That's the title of a new working paper co-authored with Ph.D. student Kelsey Conley. There is a lot of talk about how millennial's food preference may differ from previous generations, but much less is available in terms of hard evidence. Here's what we write as the challenge with a lot of the previous research in this area (this criticism is also be true of previous blog posts I've written on the subject, such as this one and this one):
Some summary statistics and preliminary analysis:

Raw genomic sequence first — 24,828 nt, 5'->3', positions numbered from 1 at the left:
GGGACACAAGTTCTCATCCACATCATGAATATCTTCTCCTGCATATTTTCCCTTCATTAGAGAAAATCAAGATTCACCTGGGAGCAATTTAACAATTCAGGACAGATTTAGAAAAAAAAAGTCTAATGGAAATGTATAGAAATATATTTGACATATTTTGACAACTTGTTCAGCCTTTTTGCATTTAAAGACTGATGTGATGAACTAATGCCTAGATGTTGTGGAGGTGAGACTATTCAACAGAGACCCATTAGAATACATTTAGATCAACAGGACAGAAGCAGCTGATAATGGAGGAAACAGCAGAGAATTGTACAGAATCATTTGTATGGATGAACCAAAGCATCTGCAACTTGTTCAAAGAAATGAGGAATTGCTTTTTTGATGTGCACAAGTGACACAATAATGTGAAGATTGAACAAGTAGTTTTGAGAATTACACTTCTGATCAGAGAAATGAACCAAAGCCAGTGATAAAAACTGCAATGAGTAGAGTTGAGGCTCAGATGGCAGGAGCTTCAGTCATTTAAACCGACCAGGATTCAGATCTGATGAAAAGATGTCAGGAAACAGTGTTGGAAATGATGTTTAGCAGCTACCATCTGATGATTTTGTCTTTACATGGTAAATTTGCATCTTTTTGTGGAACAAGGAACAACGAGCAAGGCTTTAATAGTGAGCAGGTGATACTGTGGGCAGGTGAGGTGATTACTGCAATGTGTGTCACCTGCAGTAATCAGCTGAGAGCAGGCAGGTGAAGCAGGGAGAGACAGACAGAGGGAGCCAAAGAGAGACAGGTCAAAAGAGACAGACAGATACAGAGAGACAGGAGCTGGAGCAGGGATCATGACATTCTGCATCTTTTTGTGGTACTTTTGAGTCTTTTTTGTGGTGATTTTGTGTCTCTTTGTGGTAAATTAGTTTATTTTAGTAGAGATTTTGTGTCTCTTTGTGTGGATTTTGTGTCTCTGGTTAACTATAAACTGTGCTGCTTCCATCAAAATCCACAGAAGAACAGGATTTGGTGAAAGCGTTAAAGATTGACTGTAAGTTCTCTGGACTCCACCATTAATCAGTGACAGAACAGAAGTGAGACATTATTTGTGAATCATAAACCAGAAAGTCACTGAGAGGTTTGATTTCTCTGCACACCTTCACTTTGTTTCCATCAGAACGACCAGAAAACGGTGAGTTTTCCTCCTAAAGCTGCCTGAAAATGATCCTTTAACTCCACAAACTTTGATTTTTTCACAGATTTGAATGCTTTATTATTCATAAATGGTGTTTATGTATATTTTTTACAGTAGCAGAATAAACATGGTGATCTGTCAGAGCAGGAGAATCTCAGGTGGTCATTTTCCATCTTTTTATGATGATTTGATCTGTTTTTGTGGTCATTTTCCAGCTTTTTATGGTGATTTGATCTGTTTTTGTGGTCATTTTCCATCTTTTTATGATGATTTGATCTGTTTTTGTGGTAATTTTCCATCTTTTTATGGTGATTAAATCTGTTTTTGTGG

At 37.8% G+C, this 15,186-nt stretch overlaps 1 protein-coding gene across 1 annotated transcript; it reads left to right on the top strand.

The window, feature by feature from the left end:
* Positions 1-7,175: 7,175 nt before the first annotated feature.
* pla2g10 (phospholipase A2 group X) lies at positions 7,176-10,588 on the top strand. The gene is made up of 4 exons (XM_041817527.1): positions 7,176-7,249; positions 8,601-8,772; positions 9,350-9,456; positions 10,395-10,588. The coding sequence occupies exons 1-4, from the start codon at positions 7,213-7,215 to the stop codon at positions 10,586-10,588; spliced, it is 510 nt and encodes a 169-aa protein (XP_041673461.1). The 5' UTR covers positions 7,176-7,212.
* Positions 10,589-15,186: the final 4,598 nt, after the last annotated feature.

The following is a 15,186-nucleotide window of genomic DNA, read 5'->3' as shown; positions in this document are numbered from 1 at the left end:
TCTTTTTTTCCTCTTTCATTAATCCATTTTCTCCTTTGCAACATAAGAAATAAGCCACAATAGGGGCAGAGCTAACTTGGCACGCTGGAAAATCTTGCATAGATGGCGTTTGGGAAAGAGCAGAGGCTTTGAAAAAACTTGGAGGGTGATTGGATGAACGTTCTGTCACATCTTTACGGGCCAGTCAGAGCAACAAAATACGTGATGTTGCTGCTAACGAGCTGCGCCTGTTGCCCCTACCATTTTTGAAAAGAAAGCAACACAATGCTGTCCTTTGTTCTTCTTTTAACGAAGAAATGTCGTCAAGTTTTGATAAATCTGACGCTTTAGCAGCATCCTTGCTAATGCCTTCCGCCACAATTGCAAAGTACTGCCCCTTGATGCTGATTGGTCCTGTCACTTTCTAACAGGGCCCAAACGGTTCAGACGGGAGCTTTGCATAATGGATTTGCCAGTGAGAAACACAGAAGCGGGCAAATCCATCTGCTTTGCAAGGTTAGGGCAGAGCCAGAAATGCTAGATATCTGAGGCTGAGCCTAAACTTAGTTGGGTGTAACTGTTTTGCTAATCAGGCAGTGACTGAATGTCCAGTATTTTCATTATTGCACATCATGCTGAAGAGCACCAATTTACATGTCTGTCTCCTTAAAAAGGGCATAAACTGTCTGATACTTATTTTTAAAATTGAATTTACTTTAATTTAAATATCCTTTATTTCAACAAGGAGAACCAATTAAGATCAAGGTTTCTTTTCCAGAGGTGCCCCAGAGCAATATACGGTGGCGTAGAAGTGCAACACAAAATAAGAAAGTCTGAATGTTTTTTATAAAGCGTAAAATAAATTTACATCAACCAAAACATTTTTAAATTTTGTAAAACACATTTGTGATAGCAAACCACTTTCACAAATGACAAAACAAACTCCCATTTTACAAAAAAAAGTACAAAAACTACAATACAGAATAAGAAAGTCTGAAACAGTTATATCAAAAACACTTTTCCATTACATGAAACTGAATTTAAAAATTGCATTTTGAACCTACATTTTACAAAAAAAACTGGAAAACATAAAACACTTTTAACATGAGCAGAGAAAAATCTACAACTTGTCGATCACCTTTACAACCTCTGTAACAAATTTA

Our main findings are likely to be somewhat unexpected. We find that the "millennial effect" is positive on food expenditure shares for three meat categories (beef, pork, and poultry), eggs, cereal, and fresh fruit. A statistically significant negative ‘millennial’ effect is found for non-alcoholic beverages and food away from home. This doesn't mean millennials are spending less of their food budget eating out (or spending more of their food budget on meat) than young people from the 1980s, only that they're spending less of their food budget eating out (and spending more of their budget on meat) compared to older folks today than in the past.